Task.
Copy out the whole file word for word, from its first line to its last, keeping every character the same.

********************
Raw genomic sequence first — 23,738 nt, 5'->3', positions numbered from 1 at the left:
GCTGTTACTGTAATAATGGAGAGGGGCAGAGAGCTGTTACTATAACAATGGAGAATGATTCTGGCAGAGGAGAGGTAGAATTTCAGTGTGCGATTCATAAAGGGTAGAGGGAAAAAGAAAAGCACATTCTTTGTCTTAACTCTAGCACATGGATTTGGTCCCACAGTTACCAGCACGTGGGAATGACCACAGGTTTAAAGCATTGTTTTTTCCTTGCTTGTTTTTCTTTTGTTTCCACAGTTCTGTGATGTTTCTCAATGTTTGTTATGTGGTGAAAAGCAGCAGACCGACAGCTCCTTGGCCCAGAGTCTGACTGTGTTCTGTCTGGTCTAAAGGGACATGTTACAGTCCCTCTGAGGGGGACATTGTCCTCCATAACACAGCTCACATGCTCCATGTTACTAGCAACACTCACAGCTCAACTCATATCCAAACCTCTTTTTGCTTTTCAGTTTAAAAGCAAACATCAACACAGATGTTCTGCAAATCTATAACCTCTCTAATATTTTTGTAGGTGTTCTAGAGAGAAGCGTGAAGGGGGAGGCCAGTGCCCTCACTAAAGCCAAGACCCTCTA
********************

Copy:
Raw genomic sequence first — 23,738 nt, 5'->3', positions numbered from 1 at the left:
GCTGTTACTGTAATAATGGAGAGGGGCAGAGAGCTGTTACTATAACAATGGAGAATGATTCTGGCAGAGGAGAGGTAGAATTTCAGTGTGCGATTCATAAAGGGTAGAGGGAAAAAGAAAAGCACATTCTTTGTCTTAACTCTAGCACATGGATTTGGTCCCACAGTTACCAGCACGTGGGAATGACCACAGGTTTAAAGCATTGTTTTTTCCTTGCTTGTTTTTCTTTTGTTTCCACAGTTCTGTGATGTTTCTCAATGTTTGTTATGTGGTGAAAAGCAGCAGACCGACAGCTCCTTGGCCCAGAGTCTGACTGTGTTCTGTCTGGTCTAAAGGGACATGTTACAGTCCCTCTGAGGGGGACATTGTCCTCCATAACACAGCTCACATGCTCCATGTTACTAGCAACACTCACAGCTCAACTCATATCCAAACCTCTTTTTGCTTTTCAGTTTAAAAGCAAACATCAACACAGATGTTCTGCAAATCTATAACCTCTCTAATATTTTTGTAGGTGTTCTAGAGAGAAGCGTGAAGGGGGAGGCCAGTGCCCTCACTAAAGCCAAGACCCTCTA